Two of Washington's brightest, most intriguing political figures, Sen. Bill Bradley (D-N.J.) and Rep. Newt Gingrich (R-Ga.), took a long, hard look into the abyss Tuesday night and both came back from the edge just a little bit humbled.

Bradley, a cerebral loner frequently mentioned as a Democratic presidential contender in 1992, nearly saw his rising political star crash to earth as New Jersey voters used him as a whipping boy for the higher taxes imposed by Gov. Jim Florio (D). Though Bradley survived, he only narrowly defeated a cash-strapped and little known GOP challenger, Christine Todd Whitman, 51 to 49 percent.

And Gingrich, the leader of the Republican right in the House, where he serves as the GOP whip and aspires to be his party's top leader two years from now, ended the night only about 1,000 votes ahead of Democratic challenger David Worley. A recount is expected in what Gingrich called a "sobering" political experience.

If there is a lesson to be learned from these two events, it is that no elected official, not even those with national constituencies and agendas, can overlook the need to pay close attention to home base and those local issues that frequently drive the electorate more than the great affairs of state.

Many Democrats said any damage to Bradley would be transitory. "It's like making an error in the first game of the World Series," one Democratic strategist said. "Everybody sees it but you have six games left and he has every chance of being a star in the succeeding six games."

Added Democratic National Committee Chairman Ronald H. Brown: "I can't imagine that anybody who might consider running for president is going to be asked, 'Well, what percentage did you win by the last election you won?' "

Bradley's Senate reelection campaign, Rep. Robert G. Torricelli (D-N.J.) said, was transformed "into a referendum on the Florio administration" and New Jersey voters struck back at Bradley because "there was simply no other way to express themselves."

But Republicans said that Bradley could be more deeply wounded. "Senator Bradley got the scare of his political life," said Charles Black, chief spokesman for the Republican National Committee. "With a 20 to 1 advantage in money, he barely squeaked through with a win. . . . That doesn't exactly look like presidential timber in New Jersey. . . . "

Bradley appeared to err in his campaign, several observers said, by never taking a position on Florio's extremely unpopular package of tax increases. And at the same time, he largely stood on the sidelines during the weeks-long congressional debate over a $500 billion deficit-reduction package.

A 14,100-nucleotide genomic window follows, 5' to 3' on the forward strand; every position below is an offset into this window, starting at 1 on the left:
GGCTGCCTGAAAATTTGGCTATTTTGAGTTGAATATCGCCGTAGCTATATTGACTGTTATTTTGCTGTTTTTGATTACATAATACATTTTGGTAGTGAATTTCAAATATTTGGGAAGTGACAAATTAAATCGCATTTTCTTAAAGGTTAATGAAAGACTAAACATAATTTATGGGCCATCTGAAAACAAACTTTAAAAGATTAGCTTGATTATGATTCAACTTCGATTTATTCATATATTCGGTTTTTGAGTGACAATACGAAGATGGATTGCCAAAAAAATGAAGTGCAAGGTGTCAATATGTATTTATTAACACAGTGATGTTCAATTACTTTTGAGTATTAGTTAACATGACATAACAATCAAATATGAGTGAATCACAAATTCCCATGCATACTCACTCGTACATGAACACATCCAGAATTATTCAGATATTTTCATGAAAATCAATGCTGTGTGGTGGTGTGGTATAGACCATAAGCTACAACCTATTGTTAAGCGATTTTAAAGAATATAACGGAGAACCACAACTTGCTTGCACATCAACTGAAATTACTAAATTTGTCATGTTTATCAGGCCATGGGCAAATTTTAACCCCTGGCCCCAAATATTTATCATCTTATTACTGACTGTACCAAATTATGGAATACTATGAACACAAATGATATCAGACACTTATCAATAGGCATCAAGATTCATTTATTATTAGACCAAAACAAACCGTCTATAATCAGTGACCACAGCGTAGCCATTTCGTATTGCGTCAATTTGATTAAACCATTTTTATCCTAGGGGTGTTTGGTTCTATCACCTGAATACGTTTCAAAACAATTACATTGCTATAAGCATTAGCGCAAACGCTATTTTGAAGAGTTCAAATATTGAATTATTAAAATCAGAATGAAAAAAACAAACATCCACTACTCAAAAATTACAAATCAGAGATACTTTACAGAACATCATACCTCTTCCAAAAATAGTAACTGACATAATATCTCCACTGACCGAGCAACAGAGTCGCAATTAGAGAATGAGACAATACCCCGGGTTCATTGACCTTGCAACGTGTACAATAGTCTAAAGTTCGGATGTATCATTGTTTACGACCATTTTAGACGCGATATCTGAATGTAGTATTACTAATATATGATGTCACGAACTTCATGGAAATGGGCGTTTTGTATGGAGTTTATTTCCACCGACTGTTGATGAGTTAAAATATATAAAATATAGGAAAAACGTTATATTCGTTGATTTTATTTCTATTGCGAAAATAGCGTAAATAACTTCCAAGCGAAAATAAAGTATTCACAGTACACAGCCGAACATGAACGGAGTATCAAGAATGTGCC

Bradley "ran on his celebrity status," said Stephen Salmore, a political scientist at Rutgers University. "He never really spoke to the issues. He refused to comment on the most important issue in the state, Florio's tax hike. He was viewed as copping out."

The wakeup call that New Jersey voters delivered to Bradley, one New Jersey political figure said, might be just the tonic needed for a centrist Democrat used to "blurring the distinctions with Republicans and avoiding taking any controversial positions." Bradley, he added, "may be the better for this experience. He acknowledged he learned during the campaign there is some deep economic pain and that people are tremendously frustrated."

Gingrich, the intellectual leader of his party's conservative wing in the House who became the second-ranking Republican during the 101st Congress, also got an abrupt reminder that voters in the 6th Congressional District of Georgia do not automatically appreciate having a national figure for their local congressman.

The voters, said Gingrich in a National Public Radio interview yesterday morning, sent him a message: "I ought to come home and pay attention."

Gingrich was nearly unseated after 12 years in office by Worley, a 32-year-old lawyer who ran almost 20 percentage points behind the incumbent during their first race in 1988. Though ignored by national Democrats, Worley hammered away at Gingrich as someone who had forgotten his district's concerns, voted for a congressional pay raise and waffled on higher taxes.

Gingrich admitted that local issues, such as the protracted Eastern Airlines strike that affected thousands of workers at the Atlanta airport in his district, had aided Worley's long shot effort. "Our basic theme was Newt Gingrich has forgotten you," Worley said.

The question facing Gingrich, if he prevails in the recount, is how it will affect his influence among House Republicans, who have been increasingly receptive to his take-no-prisoners style of confronting the Democratic leadership and hard-right conservative rhetoric.

"He's going to really have to watch his p's and q's," said Rep. Beryl Anthony Jr. (D-Ark.), chairman of the Democratic Congressional Campaign Committee.

But at least one Democratic strategist in the House said Gingrich's position actually could be enhanced by this election.

"He is the most visible symbol of a cadre of very conservative House Republicans who not only are unbowed in the face of the election results but feel validated by them. Their conviction is that George Bush hurt the Republican Party on the budget and taxes."